Pointing blame at greedy banks with demagogic appeals to “tax the rich” serves to obfuscate the real problem and the class enemy. It is advanced today by supporters of the Democratic Party, aimed at bringing into office the very same politicians who are advancing an assault on working people on a scale not seen for many decades.
My first response to Dan K.’s post on Marxmail was to raise the following concern:
Put yourself in the position of a socialist member of the NY State Assembly (yes, I know, it is hard to do but use your imagination). How would you vote on extending the “millionaire’s tax”, something the atrocious Gov. Andrew Cuomo opposed? What would working people think if you voted along with Cuomo? Something to think about…
Not long after posting this to the list, I began to do some research on socialism and taxation, going naturally to the indispensable Marxist Internet Archive. A search there on “taxation” revealed some interesting contributions from a variety of sources.
Harry Quelch, born in 1858 and one of Britain’s first Marxists, wrote an article in 1909 titled “Socialism and Taxation” that admitted “Hitherto it has been a sound axiom among Socialists that the incidence of taxation was a matter which did not greatly concern the working-class.” But considering the fact that the tax system is just one of many means to fleece the working class, it was incumbent on the revolutionary movement to support a policy that was in its interests, one in which “all taxes should be levied upon incomes over a fixed minimum, so as to ensure that those who drew the largest revenues should contribute the largest share towards the cost of their own government.” That “largest share” was just another way of describing a steeply progressive income tax.
Albert Weisbord, a member of the American SWP in the 1930s who is best known for getting pilloried by James P. Cannon as an ultraleftist but who deserves better (especially for his writings on the Spanish Civil War), wrote an article titled “A Brief Explanation of Taxes for the Working Class” that is undated but appears to emanate from the 1960s since it refers to the GATT. Weisbord, who nobody in their right mind would ever accuse of reformist illusions, supported taxing the rich:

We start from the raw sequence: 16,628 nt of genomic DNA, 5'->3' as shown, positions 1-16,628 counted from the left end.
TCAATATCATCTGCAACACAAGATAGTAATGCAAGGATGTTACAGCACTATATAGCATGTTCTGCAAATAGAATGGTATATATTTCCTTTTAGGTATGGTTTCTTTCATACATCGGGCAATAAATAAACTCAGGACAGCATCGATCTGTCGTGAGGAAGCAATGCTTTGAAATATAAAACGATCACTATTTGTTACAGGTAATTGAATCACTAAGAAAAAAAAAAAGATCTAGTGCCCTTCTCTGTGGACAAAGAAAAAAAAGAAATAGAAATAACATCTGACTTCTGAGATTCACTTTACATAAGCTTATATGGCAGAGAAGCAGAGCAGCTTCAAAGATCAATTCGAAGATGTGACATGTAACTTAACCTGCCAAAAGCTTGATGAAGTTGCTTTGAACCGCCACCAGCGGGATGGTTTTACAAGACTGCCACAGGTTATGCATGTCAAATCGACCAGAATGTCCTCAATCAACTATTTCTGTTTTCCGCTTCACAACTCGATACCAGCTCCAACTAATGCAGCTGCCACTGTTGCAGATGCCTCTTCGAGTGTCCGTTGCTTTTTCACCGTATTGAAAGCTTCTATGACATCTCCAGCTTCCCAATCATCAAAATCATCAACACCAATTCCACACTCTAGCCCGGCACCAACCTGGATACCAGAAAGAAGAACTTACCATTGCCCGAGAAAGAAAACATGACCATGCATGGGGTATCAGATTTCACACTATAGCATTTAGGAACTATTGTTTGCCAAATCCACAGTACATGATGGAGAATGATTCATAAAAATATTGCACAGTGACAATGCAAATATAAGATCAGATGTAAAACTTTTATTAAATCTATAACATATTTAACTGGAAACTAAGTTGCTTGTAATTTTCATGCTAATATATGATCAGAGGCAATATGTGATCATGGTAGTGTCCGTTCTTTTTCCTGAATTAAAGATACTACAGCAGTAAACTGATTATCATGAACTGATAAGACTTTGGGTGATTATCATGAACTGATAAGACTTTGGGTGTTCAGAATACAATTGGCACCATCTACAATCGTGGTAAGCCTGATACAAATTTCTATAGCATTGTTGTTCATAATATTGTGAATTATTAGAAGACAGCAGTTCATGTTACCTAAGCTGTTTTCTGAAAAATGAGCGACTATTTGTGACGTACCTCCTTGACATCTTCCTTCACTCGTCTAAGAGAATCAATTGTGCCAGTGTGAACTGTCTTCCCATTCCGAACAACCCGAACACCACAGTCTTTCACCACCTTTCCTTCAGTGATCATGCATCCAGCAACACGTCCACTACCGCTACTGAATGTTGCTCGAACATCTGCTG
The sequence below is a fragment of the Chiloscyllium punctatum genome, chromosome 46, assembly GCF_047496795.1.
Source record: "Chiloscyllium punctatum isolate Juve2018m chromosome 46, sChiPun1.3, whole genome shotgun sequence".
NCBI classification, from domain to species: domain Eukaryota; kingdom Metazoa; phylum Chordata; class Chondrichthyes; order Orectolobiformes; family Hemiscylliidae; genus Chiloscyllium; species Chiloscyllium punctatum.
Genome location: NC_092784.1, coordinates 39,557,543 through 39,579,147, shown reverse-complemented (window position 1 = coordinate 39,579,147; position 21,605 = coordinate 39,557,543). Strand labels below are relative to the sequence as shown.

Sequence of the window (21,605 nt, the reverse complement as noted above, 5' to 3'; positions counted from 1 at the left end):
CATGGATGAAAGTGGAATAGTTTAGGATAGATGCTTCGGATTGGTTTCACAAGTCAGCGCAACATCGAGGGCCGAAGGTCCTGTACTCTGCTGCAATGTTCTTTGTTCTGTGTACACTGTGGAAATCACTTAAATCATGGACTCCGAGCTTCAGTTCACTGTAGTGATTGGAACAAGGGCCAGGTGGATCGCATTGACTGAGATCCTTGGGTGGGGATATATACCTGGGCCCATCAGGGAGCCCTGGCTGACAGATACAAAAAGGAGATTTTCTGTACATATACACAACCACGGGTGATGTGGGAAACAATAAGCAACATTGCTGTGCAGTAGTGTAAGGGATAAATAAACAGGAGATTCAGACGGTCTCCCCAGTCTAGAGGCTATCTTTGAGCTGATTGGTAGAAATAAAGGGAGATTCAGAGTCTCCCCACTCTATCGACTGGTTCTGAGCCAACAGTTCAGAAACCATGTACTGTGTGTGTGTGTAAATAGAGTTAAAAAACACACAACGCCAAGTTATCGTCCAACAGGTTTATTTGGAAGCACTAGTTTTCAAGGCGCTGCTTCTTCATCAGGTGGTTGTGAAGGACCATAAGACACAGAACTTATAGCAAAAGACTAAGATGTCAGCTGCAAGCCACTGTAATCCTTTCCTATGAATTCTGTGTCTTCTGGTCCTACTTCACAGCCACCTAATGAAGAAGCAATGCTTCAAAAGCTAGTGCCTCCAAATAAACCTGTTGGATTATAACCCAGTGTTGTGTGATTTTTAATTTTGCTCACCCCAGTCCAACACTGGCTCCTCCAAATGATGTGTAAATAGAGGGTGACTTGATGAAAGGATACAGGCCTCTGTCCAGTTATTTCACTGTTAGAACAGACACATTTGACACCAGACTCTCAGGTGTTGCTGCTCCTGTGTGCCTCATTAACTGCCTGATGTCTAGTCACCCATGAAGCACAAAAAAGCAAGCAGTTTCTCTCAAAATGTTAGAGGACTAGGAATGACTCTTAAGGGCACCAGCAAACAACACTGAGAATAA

The income tax should be a progressive tax, that is, it should tax only those with income more than sufficient for an average comfortable life, with rates increasing rapidly to the point where the wealthy support their own State to the tune of 100%. This is very far from the actual situation. The progression of the tax is very low, large numbers of wealthy pay nothing and others much less than they should. The main burden is on the working and middle income classes. Many workers, for example, pay 20% to 30% of their wages in income taxes (when we add sales and other forms of consumer taxes it may run to as high as 40%, to which interest payments on their debts must be added). Here is a primary method of reducing the real wages of the workers while seemingly giving them increased nominal wages. In the end, as the statistics of the aged show, the great mass of workers are poverty stricken and destitute during their older years and must be supported.
T.N. Vance was a leading member of Max Shactman’s organization who wrote a book titled “The Permanent War Economy” in 1951 that is archived in the Trotskyist section of MIA. Part VI, titled “Taxation and the Class Struggle”, is an eye-opening refutation of the idea that the tax structure of the Eisenhower era was “egalitarian”, a claim made by liberals in their ongoing fight with Republicans along the lines of “If Ike did it, why can’t Obama?”